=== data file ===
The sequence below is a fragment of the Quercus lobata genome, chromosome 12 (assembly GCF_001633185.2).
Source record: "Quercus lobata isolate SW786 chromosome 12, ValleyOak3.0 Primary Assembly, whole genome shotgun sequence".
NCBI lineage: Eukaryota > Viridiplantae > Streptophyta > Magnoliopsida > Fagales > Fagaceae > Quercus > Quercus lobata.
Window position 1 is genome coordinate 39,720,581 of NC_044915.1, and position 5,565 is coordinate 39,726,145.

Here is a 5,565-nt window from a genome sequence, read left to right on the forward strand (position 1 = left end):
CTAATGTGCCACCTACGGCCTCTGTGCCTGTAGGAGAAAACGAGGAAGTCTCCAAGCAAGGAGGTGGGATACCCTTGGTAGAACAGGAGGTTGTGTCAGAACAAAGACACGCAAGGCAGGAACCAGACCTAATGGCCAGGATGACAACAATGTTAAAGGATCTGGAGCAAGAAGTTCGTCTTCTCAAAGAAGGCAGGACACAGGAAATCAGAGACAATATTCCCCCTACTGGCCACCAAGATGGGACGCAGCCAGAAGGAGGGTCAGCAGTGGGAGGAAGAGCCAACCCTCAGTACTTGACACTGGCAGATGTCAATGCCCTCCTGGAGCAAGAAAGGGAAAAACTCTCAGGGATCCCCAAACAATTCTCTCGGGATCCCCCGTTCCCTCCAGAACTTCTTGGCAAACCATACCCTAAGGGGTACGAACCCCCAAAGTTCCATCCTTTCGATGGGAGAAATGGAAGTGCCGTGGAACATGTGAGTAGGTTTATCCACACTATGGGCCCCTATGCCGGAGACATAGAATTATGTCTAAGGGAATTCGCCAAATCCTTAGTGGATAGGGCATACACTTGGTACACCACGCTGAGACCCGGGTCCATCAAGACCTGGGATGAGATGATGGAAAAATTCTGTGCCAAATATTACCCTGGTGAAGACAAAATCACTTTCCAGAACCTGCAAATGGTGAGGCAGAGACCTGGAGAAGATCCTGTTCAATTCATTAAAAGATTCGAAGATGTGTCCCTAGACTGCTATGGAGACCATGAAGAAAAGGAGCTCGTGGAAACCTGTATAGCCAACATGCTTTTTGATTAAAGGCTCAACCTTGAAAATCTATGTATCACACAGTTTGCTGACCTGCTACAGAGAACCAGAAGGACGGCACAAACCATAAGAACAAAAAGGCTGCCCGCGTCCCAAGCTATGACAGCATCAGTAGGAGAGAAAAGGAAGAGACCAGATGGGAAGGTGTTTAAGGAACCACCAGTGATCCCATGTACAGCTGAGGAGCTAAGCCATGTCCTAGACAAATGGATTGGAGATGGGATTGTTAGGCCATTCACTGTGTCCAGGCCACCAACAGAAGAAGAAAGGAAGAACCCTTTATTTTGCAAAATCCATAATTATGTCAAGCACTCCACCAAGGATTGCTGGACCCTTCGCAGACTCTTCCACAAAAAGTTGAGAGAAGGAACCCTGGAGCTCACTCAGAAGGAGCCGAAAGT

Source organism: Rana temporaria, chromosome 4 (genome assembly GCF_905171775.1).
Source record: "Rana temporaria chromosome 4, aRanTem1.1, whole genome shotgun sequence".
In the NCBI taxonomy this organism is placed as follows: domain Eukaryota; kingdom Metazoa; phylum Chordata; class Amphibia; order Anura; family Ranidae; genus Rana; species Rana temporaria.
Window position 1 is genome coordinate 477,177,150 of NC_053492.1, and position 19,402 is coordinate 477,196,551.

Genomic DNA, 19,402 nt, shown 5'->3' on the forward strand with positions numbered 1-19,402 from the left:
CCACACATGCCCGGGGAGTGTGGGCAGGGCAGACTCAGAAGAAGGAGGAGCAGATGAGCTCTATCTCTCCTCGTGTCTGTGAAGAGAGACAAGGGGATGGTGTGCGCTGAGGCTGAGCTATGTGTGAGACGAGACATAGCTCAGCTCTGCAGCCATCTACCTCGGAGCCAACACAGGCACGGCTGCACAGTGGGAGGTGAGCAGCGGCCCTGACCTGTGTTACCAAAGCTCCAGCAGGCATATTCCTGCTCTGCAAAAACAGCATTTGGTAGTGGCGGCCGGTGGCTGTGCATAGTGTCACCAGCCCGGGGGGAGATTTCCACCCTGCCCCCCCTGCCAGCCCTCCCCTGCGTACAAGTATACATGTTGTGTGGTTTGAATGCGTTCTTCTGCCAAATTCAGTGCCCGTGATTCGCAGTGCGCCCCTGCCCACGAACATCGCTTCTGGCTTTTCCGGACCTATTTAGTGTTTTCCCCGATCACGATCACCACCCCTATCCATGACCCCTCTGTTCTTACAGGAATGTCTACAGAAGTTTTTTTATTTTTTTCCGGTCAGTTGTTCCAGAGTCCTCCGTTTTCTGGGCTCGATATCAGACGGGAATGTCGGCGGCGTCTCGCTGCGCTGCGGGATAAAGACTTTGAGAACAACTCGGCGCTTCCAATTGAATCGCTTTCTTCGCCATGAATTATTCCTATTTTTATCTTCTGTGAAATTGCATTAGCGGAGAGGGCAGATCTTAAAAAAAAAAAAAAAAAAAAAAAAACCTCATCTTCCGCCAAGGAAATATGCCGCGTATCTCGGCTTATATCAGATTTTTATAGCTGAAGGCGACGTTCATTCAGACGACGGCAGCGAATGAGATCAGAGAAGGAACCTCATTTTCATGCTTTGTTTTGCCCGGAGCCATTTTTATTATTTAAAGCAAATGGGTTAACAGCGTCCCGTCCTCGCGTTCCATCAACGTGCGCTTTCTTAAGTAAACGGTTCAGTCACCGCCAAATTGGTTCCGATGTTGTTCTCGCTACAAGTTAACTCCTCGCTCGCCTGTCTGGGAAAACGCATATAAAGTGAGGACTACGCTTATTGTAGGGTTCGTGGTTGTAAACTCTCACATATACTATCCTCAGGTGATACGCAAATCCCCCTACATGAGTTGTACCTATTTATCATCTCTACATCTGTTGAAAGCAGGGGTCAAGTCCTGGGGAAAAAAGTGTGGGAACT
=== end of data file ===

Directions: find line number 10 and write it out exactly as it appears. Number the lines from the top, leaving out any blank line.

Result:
Window position 1 is genome coordinate 477,177,150 of NC_053492.1, and position 19,402 is coordinate 477,196,551.